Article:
This is precisely what the engineer would like to focus on in the course of another funded project in cooperation with interested companies. Frank Eicher is optimistic when it comes to the potential of the ultrasonic process: “The use of ultrasound to increase edge quality and tool life for cutting of layers of paper is a unique selling point. It can take a company to technology leader in cut edge quality.”
Frank Eicher | Phone +49 711 970-3543 | firstname.lastname@example.org | Fraunhofer Institute for Manufacturing Engineering and Automation IPA
Press and Public Relations
Jörg-Dieter Walz | Phone +49 711 970-1667 | email@example.com | Fraunhofer Institute for Manufacturing Engineering and Automation IPA | Nobelstrasse 12 | 70569 Stuttgart
Jörg Walz | Fraunhofer-Institut für Produktionstechnik und Automatisierung IPA
How protons move through a fuel cell
22.06.2017 | Empa - Eidgenössische Materialprüfungs- und Forschungsanstalt
Fraunhofer IZFP acquires lucrative EU project for increasing nuclear power plant safety
21.06.2017 | Fraunhofer-Institut für Zerstörungsfreie Prüfverfahren IZFP
Heatwaves in the Arctic, longer periods of vegetation in Europe, severe floods in West Africa – starting in 2021, scientists want to explore the emissions of the greenhouse gas methane with the German-French satellite MERLIN. This is made possible by a new robust laser system of the Fraunhofer Institute for Laser Technology ILT in Aachen, which achieves unprecedented measurement accuracy.
Methane is primarily the result of the decomposition of organic matter. The gas has a 25 times greater warming potential than carbon dioxide, but is not as...
Hydrogen is regarded as the energy source of the future: It is produced with solar power and can be used to generate heat and electricity in fuel cells. Empa researchers have now succeeded in decoding the movement of hydrogen ions in crystals – a key step towards more efficient energy conversion in the hydrogen industry of tomorrow.
As charge carriers, electrons and ions play the leading role in electrochemical energy storage devices and converters such as batteries and fuel cells. Proton...
Scientists from the Excellence Cluster Universe at the Ludwig-Maximilians-Universität Munich have establised "Cosmowebportal", a unique data centre for cosmological simulations located at the Leibniz Supercomputing Centre (LRZ) of the Bavarian Academy of Sciences. The complete results of a series of large hydrodynamical cosmological simulations are available, with data volumes typically exceeding several hundred terabytes. Scientists worldwide can interactively explore these complex simulations via a web interface and directly access the results.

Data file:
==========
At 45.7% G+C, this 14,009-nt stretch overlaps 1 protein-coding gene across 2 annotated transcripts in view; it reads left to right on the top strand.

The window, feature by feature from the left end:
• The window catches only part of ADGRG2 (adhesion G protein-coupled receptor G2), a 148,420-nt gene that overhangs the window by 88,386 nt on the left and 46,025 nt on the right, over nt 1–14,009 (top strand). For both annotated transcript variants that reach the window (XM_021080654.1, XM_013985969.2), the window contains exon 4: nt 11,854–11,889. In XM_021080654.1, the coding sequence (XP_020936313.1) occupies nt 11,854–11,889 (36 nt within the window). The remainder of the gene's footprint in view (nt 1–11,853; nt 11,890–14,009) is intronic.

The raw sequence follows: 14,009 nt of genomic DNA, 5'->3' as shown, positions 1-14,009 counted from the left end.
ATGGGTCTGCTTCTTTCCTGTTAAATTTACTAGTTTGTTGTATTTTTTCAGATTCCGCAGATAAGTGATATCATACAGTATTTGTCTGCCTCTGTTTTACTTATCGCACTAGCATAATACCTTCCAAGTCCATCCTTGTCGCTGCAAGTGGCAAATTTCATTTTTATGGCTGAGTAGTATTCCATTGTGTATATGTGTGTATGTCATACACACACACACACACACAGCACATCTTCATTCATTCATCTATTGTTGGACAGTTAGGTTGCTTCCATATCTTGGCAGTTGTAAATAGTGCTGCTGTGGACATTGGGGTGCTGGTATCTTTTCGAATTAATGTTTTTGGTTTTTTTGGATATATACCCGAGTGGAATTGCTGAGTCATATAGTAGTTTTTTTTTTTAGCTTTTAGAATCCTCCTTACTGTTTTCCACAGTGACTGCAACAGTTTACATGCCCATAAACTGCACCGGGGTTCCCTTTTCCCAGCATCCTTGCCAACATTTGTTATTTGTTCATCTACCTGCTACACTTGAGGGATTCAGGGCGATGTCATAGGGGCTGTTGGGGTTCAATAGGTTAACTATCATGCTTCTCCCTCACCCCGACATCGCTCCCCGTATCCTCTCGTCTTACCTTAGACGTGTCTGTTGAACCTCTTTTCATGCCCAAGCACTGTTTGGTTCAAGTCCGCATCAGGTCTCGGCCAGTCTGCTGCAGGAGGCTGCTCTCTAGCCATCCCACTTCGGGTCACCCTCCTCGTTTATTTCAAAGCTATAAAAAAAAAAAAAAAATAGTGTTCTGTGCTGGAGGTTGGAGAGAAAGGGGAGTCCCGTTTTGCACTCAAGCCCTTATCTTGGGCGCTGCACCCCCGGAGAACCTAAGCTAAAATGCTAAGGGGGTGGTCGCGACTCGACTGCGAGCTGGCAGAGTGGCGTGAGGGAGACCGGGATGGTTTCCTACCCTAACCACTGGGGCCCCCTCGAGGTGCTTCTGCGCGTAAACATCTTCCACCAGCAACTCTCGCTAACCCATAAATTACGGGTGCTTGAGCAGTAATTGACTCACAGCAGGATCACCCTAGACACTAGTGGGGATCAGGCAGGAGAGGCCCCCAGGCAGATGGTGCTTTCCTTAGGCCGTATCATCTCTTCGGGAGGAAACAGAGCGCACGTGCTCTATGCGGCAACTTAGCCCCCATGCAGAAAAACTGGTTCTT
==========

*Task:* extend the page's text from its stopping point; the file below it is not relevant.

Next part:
With current telescopes, scientists can observe our Universe’s galaxies and galaxy clusters and their distribution along an invisible cosmic web. From the...
Temperature measurements possible even on the smallest scale / Molecular ruby for use in material sciences, biology, and medicine
Chemists at Johannes Gutenberg University Mainz (JGU) in cooperation with researchers of the German Federal Institute for Materials Research and Testing (BAM)...
Germany counts high-precision manufacturing processes among its advantages as a location. It’s not just the aerospace and automotive industries that require almost waste-free, high-precision manufacturing to provide an efficient way of testing the shape and orientation tolerances of products. Since current inline measurement technology not yet provides the required accuracy, the Fraunhofer Institute for Laser Technology ILT is collaborating with four renowned industry partners in the INSPIRE project to develop inline sensors with a new accuracy class. Funded by the German Federal Ministry of Education and Research (BMBF), the project is scheduled to run until the end of 2019.
New Manufacturing Technologies for New Products
19.06.2017 | Event News
13.06.2017 | Event News
13.06.2017 | Event News
22.06.2017 | Medical Engineering
22.06.2017 | Life Sciences
22.06.2017 | Life Sciences